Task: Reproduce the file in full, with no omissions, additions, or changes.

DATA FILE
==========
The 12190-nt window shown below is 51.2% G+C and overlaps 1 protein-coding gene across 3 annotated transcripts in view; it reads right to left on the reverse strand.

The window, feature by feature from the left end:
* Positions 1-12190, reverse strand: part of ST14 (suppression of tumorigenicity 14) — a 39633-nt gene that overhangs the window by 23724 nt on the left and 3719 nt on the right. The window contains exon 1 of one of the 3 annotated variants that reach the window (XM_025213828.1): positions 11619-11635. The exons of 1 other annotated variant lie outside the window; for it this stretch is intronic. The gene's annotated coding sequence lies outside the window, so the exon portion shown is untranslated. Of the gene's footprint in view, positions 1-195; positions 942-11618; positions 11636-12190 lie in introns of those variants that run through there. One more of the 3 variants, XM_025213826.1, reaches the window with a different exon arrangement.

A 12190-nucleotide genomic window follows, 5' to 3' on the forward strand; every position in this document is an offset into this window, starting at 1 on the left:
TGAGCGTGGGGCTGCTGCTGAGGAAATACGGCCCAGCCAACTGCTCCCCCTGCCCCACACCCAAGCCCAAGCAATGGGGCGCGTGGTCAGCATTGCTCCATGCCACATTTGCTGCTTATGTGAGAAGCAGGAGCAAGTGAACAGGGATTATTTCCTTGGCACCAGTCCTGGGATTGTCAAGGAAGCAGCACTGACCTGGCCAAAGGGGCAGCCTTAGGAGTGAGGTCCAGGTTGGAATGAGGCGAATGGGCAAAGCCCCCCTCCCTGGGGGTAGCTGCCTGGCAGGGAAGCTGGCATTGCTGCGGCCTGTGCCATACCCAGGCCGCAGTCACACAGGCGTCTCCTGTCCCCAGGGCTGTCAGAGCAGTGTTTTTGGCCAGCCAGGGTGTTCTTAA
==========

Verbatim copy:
The 12190-nt window shown below is 51.2% G+C and overlaps 1 protein-coding gene across 3 annotated transcripts in view; it reads right to left on the reverse strand.

The window, feature by feature from the left end:
* Positions 1-12190, reverse strand: part of ST14 (suppression of tumorigenicity 14) — a 39633-nt gene that overhangs the window by 23724 nt on the left and 3719 nt on the right. The window contains exon 1 of one of the 3 annotated variants that reach the window (XM_025213828.1): positions 11619-11635. The exons of 1 other annotated variant lie outside the window; for it this stretch is intronic. The gene's annotated coding sequence lies outside the window, so the exon portion shown is untranslated. Of the gene's footprint in view, positions 1-195; positions 942-11618; positions 11636-12190 lie in introns of those variants that run through there. One more of the 3 variants, XM_025213826.1, reaches the window with a different exon arrangement.

A 12190-nucleotide genomic window follows, 5' to 3' on the forward strand; every position in this document is an offset into this window, starting at 1 on the left:
TGAGCGTGGGGCTGCTGCTGAGGAAATACGGCCCAGCCAACTGCTCCCCCTGCCCCACACCCAAGCCCAAGCAATGGGGCGCGTGGTCAGCATTGCTCCATGCCACATTTGCTGCTTATGTGAGAAGCAGGAGCAAGTGAACAGGGATTATTTCCTTGGCACCAGTCCTGGGATTGTCAAGGAAGCAGCACTGACCTGGCCAAAGGGGCAGCCTTAGGAGTGAGGTCCAGGTTGGAATGAGGCGAATGGGCAAAGCCCCCCTCCCTGGGGGTAGCTGCCTGGCAGGGAAGCTGGCATTGCTGCGGCCTGTGCCATACCCAGGCCGCAGTCACACAGGCGTCTCCTGTCCCCAGGGCTGTCAGAGCAGTGTTTTTGGCCAGCCAGGGTGTTCTTAA